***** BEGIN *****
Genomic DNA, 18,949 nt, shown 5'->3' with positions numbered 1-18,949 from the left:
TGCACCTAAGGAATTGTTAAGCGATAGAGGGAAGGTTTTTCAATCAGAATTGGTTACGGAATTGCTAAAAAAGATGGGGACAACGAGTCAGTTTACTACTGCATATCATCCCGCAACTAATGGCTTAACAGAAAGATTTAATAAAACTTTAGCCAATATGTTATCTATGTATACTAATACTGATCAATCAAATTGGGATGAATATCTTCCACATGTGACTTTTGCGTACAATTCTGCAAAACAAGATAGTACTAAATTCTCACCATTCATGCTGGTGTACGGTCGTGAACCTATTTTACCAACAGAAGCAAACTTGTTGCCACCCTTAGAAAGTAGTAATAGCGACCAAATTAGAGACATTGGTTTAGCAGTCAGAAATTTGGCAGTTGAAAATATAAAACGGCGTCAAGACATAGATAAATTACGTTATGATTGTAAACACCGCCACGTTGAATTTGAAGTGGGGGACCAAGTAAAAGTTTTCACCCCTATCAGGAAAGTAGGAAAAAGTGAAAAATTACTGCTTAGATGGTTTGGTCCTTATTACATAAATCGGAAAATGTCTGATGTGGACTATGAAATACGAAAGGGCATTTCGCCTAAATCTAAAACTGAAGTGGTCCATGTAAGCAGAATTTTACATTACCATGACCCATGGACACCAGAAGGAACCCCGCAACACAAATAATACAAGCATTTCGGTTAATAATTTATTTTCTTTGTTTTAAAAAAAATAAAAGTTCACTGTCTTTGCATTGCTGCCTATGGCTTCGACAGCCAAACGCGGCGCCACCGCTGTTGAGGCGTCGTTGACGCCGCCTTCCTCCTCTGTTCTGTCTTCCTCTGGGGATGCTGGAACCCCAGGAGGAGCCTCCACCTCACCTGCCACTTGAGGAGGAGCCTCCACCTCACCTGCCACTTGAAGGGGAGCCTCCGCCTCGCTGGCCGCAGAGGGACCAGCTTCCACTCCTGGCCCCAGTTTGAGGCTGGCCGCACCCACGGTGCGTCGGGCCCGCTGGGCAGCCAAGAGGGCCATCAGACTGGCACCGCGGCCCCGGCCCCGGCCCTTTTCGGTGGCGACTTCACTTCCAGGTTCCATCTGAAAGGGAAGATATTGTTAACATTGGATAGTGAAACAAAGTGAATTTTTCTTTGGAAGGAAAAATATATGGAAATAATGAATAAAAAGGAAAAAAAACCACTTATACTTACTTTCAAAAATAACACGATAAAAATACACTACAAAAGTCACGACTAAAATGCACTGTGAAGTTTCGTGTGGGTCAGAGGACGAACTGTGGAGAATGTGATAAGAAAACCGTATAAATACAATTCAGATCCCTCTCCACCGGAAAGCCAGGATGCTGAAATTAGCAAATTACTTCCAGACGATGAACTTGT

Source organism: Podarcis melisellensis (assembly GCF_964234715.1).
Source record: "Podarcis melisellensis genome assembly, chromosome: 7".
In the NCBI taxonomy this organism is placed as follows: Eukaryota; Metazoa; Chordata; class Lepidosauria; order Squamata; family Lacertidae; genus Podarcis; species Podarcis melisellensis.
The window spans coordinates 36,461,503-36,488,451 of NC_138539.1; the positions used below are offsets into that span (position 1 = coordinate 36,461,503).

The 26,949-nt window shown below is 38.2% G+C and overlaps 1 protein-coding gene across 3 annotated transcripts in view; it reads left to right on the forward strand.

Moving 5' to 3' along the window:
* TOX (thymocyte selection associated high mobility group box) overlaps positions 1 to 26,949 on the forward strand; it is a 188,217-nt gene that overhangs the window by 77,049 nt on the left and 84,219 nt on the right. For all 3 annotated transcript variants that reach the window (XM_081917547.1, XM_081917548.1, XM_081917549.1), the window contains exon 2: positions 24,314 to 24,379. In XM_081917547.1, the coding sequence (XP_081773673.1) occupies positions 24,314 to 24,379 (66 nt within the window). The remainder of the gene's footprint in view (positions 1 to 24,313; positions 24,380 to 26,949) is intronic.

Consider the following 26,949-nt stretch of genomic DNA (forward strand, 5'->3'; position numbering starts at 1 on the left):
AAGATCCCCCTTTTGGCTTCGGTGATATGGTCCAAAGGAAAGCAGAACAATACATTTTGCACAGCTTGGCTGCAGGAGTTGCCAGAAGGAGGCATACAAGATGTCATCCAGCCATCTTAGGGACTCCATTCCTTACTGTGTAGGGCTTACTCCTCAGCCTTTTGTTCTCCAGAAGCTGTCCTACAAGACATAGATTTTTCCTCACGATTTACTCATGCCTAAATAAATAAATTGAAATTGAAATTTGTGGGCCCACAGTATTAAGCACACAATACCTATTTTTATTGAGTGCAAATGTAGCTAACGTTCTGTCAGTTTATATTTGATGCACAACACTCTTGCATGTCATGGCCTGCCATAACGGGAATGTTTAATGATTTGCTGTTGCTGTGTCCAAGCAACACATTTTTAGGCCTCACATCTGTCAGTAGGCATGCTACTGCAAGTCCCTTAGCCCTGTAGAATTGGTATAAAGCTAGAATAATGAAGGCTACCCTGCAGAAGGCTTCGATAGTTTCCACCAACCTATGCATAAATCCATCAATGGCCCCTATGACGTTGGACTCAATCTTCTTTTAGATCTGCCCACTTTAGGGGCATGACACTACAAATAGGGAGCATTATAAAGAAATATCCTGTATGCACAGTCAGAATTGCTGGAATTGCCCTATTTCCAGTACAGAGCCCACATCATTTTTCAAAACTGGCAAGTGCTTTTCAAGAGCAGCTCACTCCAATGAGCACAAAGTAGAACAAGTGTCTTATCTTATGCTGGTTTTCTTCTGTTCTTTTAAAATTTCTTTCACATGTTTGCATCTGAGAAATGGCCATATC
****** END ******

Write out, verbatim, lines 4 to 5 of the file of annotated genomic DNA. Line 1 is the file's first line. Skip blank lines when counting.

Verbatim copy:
Source record: "Podarcis melisellensis genome assembly, chromosome: 7".
In the NCBI taxonomy this organism is placed as follows: Eukaryota; Metazoa; Chordata; class Lepidosauria; order Squamata; family Lacertidae; genus Podarcis; species Podarcis melisellensis.